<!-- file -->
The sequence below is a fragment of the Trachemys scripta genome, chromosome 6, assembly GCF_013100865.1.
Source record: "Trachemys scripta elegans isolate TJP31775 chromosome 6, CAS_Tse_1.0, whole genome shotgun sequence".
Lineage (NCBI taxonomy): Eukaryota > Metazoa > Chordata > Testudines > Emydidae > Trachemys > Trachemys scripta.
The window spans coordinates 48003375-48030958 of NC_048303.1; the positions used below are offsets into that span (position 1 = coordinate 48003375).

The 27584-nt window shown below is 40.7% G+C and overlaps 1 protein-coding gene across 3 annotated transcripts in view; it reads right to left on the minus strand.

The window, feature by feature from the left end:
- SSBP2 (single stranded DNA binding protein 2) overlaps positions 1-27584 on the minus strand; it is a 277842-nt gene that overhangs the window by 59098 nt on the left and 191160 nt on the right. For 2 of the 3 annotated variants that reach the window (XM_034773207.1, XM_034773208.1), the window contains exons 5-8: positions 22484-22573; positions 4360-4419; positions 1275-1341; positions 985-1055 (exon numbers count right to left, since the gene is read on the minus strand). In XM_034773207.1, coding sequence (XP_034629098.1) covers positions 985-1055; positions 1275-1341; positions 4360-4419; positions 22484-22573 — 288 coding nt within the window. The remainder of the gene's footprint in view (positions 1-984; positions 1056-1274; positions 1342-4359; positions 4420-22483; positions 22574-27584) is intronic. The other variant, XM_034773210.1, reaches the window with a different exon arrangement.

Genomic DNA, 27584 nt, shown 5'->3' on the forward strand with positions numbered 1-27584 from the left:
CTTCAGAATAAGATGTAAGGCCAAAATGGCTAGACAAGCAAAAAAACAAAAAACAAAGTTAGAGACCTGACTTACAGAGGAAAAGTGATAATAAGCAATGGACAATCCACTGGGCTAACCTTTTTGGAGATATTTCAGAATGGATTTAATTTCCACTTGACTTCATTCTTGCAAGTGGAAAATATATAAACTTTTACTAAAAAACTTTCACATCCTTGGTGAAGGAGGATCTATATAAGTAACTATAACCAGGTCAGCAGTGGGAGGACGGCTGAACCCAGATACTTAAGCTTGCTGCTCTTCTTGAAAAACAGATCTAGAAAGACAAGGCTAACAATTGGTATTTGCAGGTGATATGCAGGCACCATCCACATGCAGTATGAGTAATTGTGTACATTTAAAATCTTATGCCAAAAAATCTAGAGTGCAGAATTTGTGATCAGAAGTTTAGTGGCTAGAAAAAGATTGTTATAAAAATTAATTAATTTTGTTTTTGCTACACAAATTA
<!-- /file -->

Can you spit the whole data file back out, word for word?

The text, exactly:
The sequence below is a fragment of the Trachemys scripta genome, chromosome 6, assembly GCF_013100865.1.
Source record: "Trachemys scripta elegans isolate TJP31775 chromosome 6, CAS_Tse_1.0, whole genome shotgun sequence".
Lineage (NCBI taxonomy): Eukaryota > Metazoa > Chordata > Testudines > Emydidae > Trachemys > Trachemys scripta.
The window spans coordinates 48003375-48030958 of NC_048303.1; the positions used below are offsets into that span (position 1 = coordinate 48003375).

The 27584-nt window shown below is 40.7% G+C and overlaps 1 protein-coding gene across 3 annotated transcripts in view; it reads right to left on the minus strand.

The window, feature by feature from the left end:
- SSBP2 (single stranded DNA binding protein 2) overlaps positions 1-27584 on the minus strand; it is a 277842-nt gene that overhangs the window by 59098 nt on the left and 191160 nt on the right. For 2 of the 3 annotated variants that reach the window (XM_034773207.1, XM_034773208.1), the window contains exons 5-8: positions 22484-22573; positions 4360-4419; positions 1275-1341; positions 985-1055 (exon numbers count right to left, since the gene is read on the minus strand). In XM_034773207.1, coding sequence (XP_034629098.1) covers positions 985-1055; positions 1275-1341; positions 4360-4419; positions 22484-22573 — 288 coding nt within the window. The remainder of the gene's footprint in view (positions 1-984; positions 1056-1274; positions 1342-4359; positions 4420-22483; positions 22574-27584) is intronic. The other variant, XM_034773210.1, reaches the window with a different exon arrangement.

Genomic DNA, 27584 nt, shown 5'->3' on the forward strand with positions numbered 1-27584 from the left:
CTTCAGAATAAGATGTAAGGCCAAAATGGCTAGACAAGCAAAAAAACAAAAAACAAAGTTAGAGACCTGACTTACAGAGGAAAAGTGATAATAAGCAATGGACAATCCACTGGGCTAACCTTTTTGGAGATATTTCAGAATGGATTTAATTTCCACTTGACTTCATTCTTGCAAGTGGAAAATATATAAACTTTTACTAAAAAACTTTCACATCCTTGGTGAAGGAGGATCTATATAAGTAACTATAACCAGGTCAGCAGTGGGAGGACGGCTGAACCCAGATACTTAAGCTTGCTGCTCTTCTTGAAAAACAGATCTAGAAAGACAAGGCTAACAATTGGTATTTGCAGGTGATATGCAGGCACCATCCACATGCAGTATGAGTAATTGTGTACATTTAAAATCTTATGCCAAAAAATCTAGAGTGCAGAATTTGTGATCAGAAGTTTAGTGGCTAGAAAAAGATTGTTATAAAAATTAATTAATTTTGTTTTTGCTACACAAATTA